Former Newman University students set to become deacons


Newman University has seen a number of its former students enter formation, a period of six to nine years during which men prepare intellectually, spiritually and pastorally for the priesthood. In the past 10 years, seven men from Newman have entered formation for the Catholic Diocese of Wichita, including Father Sam Brand, who was ordained in May 2014.

In May 2016, five of the men – Kyle Dugan, Adam Grelinger, Andrew Labenz, Ed Herzog and J.D. Betzen – will take their next step in the process and become deacons of the Church.

“As a deacon, we can baptize, witness marriages, [perform] funeral services and assist at Mass,” Dugan said. “But the main job of the deacon is to really intimately know the needs of the people. They’re meant to be out with the people.”

While the men spent varying amounts of time at Newman – Dugan and Labenz were students for one year, Betzen for two, Grelinger and Herzog earned undergraduate degrees and Herzog added an MBA – they are several common reasons why they chose their common path. One was the influence of former Newman Chaplain Father Joseph Tatro.

“Fr. Tatro invited us all to start praying mornings with him for Lent,” Grelinger said, “to pray [and to] realize that prayer needs to be a part of our lives, that the more you pray, the more you start asking those questions [and] seeing where God wants to lead you.”

“Fr. Tatro was not afraid to challenge us,” Dugan added. “He saw something in us that we didn’t see ourselves, and challenged us and asked us to start thinking about this.”

Before long, the men began going to breakfast with Fr. Tatro after prayers, and getting to know one another. Over time they grew close, and became more certain of the paths they wanted to take.

In addition to guidance from Fr. Tatro, Labenz said spending time in the chapel where Father Emil Kapaun was ordained inspired him to ask if God was calling him.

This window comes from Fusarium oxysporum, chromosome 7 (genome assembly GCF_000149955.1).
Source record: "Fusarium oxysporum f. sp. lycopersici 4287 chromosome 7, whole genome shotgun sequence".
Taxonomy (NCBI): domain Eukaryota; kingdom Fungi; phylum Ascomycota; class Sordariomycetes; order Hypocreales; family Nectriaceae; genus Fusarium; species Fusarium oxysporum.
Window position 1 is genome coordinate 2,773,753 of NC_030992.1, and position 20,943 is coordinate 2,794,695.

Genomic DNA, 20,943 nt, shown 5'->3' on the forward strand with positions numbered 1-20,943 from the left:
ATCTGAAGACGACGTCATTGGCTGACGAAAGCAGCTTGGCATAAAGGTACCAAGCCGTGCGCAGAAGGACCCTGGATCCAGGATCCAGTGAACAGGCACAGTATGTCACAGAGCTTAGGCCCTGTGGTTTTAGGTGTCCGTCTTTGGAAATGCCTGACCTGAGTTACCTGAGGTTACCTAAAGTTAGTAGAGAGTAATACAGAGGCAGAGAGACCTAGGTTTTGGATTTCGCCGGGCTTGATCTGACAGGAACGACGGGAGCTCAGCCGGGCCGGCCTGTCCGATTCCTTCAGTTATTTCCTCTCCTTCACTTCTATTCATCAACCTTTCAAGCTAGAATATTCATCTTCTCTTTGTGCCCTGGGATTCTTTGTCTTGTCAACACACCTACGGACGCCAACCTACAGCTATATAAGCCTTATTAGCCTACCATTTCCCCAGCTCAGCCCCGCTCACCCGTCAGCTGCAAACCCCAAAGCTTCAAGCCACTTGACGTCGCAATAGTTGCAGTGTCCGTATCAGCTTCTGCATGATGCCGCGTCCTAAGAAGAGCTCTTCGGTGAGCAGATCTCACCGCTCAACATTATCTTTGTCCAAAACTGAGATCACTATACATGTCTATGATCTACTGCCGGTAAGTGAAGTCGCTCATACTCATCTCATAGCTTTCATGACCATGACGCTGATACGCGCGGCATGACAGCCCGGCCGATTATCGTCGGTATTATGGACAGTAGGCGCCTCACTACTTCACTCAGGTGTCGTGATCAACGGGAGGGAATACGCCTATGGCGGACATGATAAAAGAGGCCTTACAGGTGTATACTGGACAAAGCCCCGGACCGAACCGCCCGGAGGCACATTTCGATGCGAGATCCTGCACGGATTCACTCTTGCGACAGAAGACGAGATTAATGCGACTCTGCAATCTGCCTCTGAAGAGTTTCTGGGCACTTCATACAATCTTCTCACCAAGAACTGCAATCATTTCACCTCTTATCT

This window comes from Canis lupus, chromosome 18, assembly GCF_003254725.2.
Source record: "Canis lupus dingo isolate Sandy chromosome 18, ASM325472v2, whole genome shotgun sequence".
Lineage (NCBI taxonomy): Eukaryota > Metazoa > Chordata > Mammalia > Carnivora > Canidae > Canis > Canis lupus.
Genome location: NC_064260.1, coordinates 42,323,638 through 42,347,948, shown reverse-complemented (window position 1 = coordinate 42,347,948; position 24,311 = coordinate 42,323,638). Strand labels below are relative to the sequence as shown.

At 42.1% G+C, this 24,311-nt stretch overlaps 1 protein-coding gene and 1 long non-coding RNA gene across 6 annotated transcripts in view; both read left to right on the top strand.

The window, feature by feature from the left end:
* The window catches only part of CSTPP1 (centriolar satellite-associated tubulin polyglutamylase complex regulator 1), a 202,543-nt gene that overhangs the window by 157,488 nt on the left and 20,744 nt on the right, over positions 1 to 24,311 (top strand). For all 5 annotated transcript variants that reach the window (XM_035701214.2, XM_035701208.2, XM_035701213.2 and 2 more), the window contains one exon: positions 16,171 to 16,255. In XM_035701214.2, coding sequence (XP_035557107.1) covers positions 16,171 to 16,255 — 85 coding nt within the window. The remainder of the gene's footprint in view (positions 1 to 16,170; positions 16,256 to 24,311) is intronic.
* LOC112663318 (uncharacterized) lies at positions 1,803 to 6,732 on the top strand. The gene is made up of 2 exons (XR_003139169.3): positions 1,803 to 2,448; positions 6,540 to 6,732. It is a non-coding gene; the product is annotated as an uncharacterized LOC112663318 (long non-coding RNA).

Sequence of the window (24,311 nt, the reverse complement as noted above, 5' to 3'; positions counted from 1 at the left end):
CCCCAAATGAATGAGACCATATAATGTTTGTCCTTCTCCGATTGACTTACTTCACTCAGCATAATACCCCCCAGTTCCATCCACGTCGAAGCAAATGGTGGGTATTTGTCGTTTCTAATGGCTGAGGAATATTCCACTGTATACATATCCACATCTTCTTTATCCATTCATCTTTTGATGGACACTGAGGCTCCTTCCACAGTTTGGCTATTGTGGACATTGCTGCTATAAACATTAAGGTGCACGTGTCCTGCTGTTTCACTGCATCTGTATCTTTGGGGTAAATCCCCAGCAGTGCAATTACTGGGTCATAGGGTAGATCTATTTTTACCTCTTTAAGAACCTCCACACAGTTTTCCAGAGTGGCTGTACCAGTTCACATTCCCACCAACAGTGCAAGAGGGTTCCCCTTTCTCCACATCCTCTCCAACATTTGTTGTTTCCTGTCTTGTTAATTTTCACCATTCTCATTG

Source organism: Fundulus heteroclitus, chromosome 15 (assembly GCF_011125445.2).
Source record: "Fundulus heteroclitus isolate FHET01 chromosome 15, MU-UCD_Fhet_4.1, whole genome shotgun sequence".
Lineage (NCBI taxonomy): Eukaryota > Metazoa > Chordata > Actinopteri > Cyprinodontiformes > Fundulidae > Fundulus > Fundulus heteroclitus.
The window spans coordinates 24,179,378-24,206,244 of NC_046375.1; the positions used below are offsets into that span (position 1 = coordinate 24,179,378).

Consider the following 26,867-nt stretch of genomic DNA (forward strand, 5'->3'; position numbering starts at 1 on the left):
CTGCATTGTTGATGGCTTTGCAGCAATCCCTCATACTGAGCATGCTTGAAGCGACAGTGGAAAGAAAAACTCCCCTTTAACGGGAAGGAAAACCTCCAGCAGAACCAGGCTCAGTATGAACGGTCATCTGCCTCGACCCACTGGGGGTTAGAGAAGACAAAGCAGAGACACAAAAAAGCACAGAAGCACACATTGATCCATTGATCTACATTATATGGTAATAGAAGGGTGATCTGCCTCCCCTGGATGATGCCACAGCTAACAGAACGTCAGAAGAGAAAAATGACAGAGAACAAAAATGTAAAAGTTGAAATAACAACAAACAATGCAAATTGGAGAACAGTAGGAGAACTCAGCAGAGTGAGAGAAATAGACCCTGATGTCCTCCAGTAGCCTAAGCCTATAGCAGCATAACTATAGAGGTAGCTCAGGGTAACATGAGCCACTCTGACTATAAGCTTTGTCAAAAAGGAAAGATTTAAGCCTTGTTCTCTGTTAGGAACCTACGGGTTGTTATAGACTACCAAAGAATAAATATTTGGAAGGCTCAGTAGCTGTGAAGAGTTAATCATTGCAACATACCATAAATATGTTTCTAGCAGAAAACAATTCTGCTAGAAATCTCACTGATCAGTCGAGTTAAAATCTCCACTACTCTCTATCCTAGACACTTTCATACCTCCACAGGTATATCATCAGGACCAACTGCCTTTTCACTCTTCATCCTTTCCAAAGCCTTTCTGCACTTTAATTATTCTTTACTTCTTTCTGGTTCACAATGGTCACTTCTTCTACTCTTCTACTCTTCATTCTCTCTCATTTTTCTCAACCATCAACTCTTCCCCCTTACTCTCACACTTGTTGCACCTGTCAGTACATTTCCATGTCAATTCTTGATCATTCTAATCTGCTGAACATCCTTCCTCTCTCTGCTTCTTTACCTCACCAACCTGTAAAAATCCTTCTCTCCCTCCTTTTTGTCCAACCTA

“For me,” he said, “to pray in that chapel, to serve Mass in that chapel and to go to confession in that chapel was very powerful.”

Many former students also pointed to the overall influence of Newman, as did the Most
Rev. Carl Kemme, Bishop of the Wichita Diocese. Kemme noted that it was a sign “that Newman University is fulfilling its mission of forming young men and women for leadership in the Church, and one of those roles is to be a deacon and, God willing, a priest.”

He also attributed the large number of men coming from Newman to the university’s Catholic heritage.

“It all begins in their homes, of course, and in their grade schools and high schools,” Kemme said. “But a big part of that is their university lives.”

The students agree.

“If it weren’t for Newman University, I can honestly say I wouldn’t be where I am right now,” said Herzog, who originally came to Newman from upstate New York to play golf but
became more interested in faith. “Newman being a Catholic school with great professors, a great chaplain, great coaches – that’s what got me into the seminary.”

“I’m eternally grateful for the future vocation I found at Newman,” Grelinger added. “I don’t know if I would have found it anywhere else.”

To learn more about the seminarians, visit